Turkey’s parliament has adopted a highly controversial bill that would lift immunity for dozens of pro-Kurdish and other MPs and could see them evicted from parliament, sparking fresh domestic and international concern.
German Chancellor Angela Merkel will raise concerns over the legislation during a meeting with President Recep Tayyip Erdogan next week, her spokesman said.
The EU is pressuring Ankara to narrow its definition of terror to stop prosecuting academics and journalists for publishing “terror propaganda”.
The bill was backed by 376 MPs in the 550-seat legislature, parliament speaker Ismail Kahraman said, meaning that it will become law directly without being put to a referendum.
Only 140 voted against the measure.
Under current law, Turkish lawmakers have the right to full immunity from prosecution.
The bill – which still needs Erdogan’s approval before becoming law – would lift the immunity of 138 deputies from all parties who face potential prosecution.
The pro-Kurdish Peoples’ Democratic Party (HDP) says the measure is aimed at expelling its members from parliament.
The move could see dozens of HDP deputies facing criminal prosecution and losing parliamentary seats on accusations of supporting the outlawed Kurdistan Workers’ Party (PKK), which has waged a three-decade insurgency in the southeast.
Erdogan has repeatedly made clear that Turkish authorities see “no difference” between individuals carrying weapons or indulging in “terrorist” propaganda.
Aykan Erdemir, senior fellow at the Foundation for Defence of Democracies, said that the law would be a “sword of Damocles” hanging over the heads of opposition deputies, particularly pro-Kurdish MPs.
“This is a historic step toward the dismantling of parliamentary democracy in Turkey. Turkey has taken another big step toward authoritarianism and one-man rule,” he told AFP.
Should a number of HDP deputies leave parliament, it would ease the way for Erdogan to realise his dream of changing the constitution to create a presidential system and further beef up his powers.
The HDP, the third largest party group in parliament, has said that the bill could lead to the prosecution of 50 HDP deputies out of its total contingent of 59.
Selahattin Demirtas, the HDP co-leader who is already the target of criminal investigations, blasted what he termed a “coup” and said: “Parliament belongs to people, not the fascists.”
He said that the party would use all legal means including resorting to the top constitutional court to annul the law.
Erdogan’s government sees the HDP as political front for the PKK considered a terrorist group by Ankara and its Western allies.
Following the collapse of a two-year ceasefire in summer 2015, Turkey has been waging an intensive offensive against its militants and the renewed conflict has claimed hundreds of lives.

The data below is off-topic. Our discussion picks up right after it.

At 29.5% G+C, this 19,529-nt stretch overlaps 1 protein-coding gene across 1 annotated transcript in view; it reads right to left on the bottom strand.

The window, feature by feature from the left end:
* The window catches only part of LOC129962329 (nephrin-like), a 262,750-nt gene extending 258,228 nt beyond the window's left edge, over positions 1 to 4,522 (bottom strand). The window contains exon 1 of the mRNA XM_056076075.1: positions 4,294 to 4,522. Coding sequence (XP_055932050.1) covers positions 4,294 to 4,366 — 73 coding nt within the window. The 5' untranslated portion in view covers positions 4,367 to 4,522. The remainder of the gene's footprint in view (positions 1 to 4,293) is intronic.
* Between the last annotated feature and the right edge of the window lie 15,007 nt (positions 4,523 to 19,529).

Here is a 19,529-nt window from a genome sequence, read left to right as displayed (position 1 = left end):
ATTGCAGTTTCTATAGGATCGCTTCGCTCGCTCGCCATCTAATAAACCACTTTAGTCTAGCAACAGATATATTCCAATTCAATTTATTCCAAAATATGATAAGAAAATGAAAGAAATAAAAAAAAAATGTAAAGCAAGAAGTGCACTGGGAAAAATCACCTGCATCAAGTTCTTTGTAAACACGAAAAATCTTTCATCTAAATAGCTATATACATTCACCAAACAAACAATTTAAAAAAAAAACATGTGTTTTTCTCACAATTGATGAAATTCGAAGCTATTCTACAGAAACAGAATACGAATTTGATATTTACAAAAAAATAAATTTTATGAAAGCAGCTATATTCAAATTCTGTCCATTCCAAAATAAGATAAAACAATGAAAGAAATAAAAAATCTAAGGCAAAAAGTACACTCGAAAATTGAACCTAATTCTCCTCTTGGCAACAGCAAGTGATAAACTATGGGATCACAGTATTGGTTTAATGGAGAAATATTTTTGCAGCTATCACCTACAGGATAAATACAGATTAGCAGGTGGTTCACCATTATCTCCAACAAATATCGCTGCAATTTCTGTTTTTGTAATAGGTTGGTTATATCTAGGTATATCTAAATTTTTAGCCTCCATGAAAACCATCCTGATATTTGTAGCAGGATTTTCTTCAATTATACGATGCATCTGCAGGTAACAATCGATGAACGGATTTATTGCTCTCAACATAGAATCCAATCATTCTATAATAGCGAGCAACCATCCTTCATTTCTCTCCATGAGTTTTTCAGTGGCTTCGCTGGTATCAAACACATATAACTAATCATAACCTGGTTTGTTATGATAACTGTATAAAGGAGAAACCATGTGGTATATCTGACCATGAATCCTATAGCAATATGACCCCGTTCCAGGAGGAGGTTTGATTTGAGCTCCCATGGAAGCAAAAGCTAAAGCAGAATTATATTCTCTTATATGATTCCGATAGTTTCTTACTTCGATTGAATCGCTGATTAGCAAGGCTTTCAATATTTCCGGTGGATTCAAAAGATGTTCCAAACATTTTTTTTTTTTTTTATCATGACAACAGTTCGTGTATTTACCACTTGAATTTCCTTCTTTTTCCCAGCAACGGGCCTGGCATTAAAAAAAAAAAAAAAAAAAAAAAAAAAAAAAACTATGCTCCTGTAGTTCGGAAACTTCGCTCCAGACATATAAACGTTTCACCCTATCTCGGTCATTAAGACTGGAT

Yesterday Erdogan lauded the “historic” vote in parliament and said: “My people do not want to see guilty lawmakers in this parliament especially the supporters of the separatist terrorist organisation.”
The legislation set off alarm bells over the state of democracy in a country aspiring to join the European Union.
“For the domestic stability of every democracy, it is important for every relevant group in society to be also represented in parliament,” Merkel’s spokesman Steffen Seibert said.
“The situation will certainly be raised by the chancellor on the sidelines of the humanitarian summit with Turkey’s president,” he added, referring to the two-day gathering in Istanbul.
Merkel, who spearheaded efforts to conclude a migrant deal with Ankara, has become a target of criticism for compromising on rights abuses in Turkey in return for its co-operation on curbing Europe’s worst migrant crisis since World War II.
EU interior ministers meanwhile adopted yesterday a so-called emergency brake that would allow the bloc to swiftly halt visa-free access to Europe for Turks and other nationalities if key conditions were violated.
Visa-free travel to the EU is a key demand by Ankara in exchange for taking back migrants who land in Greece under the migrant deal and Erdogan has ruled out any change to Turkey’s counter-terror laws while its army is battling PKK militants.
The Turkish parliament’s session opened with a group of opposition Republican People’s Party (CHP) lawmakers walking out in protest against parliament speaker Kahraman, who stirred controversy in April when he proposed a religious constitution.
Before leaving the parliament floor ahead of the secret ballot, MPs chanted: “Turkey is secular and will remain so.”
The bill sparked violent scuffles in parliament this month with frustrated lawmakers exchanging fisticuffs and kicks.
And it received initial support in a secret ballot on Tuesday.
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